|Nutrition Facts (per serving)|
|Amount per serving|
|% Daily Value*|
|Total Fat 1g||1%|
|Saturated Fat 0g||0%|
|Total Carbohydrate 10g||4%|
|Dietary Fiber 3g||11%|
|*The % Daily Value (DV) tells you how much a nutrient in a food serving contributes to a daily diet. 2,000 calories a day is used for general nutrition advice.|
These chopped tomatoes take a bit more time to can than whole peeled tomatoes, but the ready-to-use, almost-sauce results are a delight to open on a cold winter night. The method below is from Food in Jars, by Marisa McClellan. These tomatoes are quickly blanched in hot water, peeled, chopped, cooked down a bit, and jarred. Anyone with a surplus of ripe tomatoes can do it—the process takes some time but doesn't require any special skills.
When it comes to canning tomatoes, you want to use bottled lemon juice. While fresh lemon juice is ideal for nearly every other situation, bottled juice is preferable for canning because it has a consistent, standardized acid level that keeps the tomatoes edible.
Canning tomatoes is a good way to preserve those garden fresh tomatoes so you can enjoy them year-round. These chopped tomatoes are the perfect addition to spaghetti sauce, chili, stews, soups, and casseroles.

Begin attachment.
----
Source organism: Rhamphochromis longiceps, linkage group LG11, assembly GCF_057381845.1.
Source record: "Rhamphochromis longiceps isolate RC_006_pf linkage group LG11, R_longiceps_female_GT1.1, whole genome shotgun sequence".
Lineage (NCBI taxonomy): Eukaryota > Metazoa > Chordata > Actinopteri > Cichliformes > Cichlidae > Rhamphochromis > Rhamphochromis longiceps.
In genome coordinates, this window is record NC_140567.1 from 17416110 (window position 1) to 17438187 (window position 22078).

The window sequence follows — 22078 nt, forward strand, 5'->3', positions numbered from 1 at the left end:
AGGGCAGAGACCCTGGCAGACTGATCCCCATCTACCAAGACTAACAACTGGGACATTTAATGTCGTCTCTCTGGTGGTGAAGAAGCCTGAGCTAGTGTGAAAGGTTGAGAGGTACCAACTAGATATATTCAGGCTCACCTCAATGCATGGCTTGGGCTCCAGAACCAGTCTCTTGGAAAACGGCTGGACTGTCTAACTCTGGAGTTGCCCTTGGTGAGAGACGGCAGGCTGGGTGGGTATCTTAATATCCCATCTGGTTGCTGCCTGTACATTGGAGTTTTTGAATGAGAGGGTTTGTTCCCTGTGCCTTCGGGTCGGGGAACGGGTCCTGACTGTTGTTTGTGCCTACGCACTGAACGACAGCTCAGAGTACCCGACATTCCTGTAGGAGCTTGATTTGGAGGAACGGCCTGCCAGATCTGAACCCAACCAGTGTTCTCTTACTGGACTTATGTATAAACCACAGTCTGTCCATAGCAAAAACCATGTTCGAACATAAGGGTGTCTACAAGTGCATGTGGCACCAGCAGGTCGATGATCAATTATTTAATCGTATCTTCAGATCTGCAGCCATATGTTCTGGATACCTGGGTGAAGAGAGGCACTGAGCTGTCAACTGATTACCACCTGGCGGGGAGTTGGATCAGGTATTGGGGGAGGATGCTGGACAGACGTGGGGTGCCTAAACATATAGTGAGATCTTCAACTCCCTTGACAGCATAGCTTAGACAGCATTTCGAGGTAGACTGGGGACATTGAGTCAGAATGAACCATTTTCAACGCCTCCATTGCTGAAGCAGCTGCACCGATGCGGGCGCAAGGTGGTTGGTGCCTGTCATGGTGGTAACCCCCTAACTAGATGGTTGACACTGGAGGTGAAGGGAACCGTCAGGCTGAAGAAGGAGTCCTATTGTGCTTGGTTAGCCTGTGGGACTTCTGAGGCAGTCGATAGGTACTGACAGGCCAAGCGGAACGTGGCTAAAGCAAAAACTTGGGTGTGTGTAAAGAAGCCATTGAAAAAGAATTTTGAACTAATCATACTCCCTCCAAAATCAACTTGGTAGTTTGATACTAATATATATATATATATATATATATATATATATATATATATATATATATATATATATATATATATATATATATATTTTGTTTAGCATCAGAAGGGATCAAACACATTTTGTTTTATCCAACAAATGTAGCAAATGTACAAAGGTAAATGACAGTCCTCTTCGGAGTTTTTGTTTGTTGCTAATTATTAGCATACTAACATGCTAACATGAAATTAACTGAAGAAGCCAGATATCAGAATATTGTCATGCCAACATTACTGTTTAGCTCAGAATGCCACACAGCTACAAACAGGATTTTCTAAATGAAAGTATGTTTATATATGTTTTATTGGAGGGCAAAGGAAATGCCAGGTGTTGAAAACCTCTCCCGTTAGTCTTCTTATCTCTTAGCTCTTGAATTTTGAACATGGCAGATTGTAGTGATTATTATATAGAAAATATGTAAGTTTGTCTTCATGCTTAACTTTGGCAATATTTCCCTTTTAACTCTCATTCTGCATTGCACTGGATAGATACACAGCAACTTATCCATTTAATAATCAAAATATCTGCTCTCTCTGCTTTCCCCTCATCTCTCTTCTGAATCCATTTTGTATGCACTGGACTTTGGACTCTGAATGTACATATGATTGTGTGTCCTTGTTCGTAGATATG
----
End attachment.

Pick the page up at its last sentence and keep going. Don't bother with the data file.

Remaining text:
- 10 pounds tomatoes (ripe, whole Roma, or other low-moisture tomatoes)
- 6 tablespoons lemon juice (bottled)
Gather the ingredients.
Bring a large pot or canning kettle of water to a boil.
While the water comes to a boil, use a sharp knife to cut a small "x" in the bottom of each tomato.
Place the tomatoes in the boiling water.
After about a minute of cooking, lift them out with a slotted spoon. Immediately put the tomatoes into a large bowl of ice water or on a large baking sheet; this stops the internal cooking process.
Once the tomatoes have cooled to the touch, use a sharp paring knife to remove the skins. They should slip right off after the blanching and ice bath.
Chop the tomatoes, reserving as many of their juices as possible.
Put the tomatoes and their juices in a large pot and bring to a boil. Reduce heat to maintain a simmer and cook, stirring frequently, until they thicken up. It should take about 30 minutes.
To sterilize the jars, bring your canning kettle water back to a boil. Put the empty jars in the canning rack and boil them for 10 minutes.
Then place the lids in the water separately for 10 minutes—this softens the sealant.
Remove the jars from the water.
While the water is boiling, put 1 tablespoon bottled lemon juice in each jar. Fill your jars evenly with the cooked tomatoes, leaving 1/2-inch of headspace at the top of the jars.
Wipe the jars clean. Place the lids and rims on top of the jars, then set the jars in the canning rack. Lower them into the boiling water in the canning kettle and boil for 40 minutes.
After removing cans from their water bath, place them on a counter to cool.
- Double-check the 1/2-inch headspace of room at the top before placing the lids on, this space permits proper sealing of the jars.
- Make sure to label and date your jars.
- Keep your jars of chopped tomatoes in a cool, dark place until ready to use.
- Once you've popped open a can of chopped tomatoes, use within 7 to 10 days.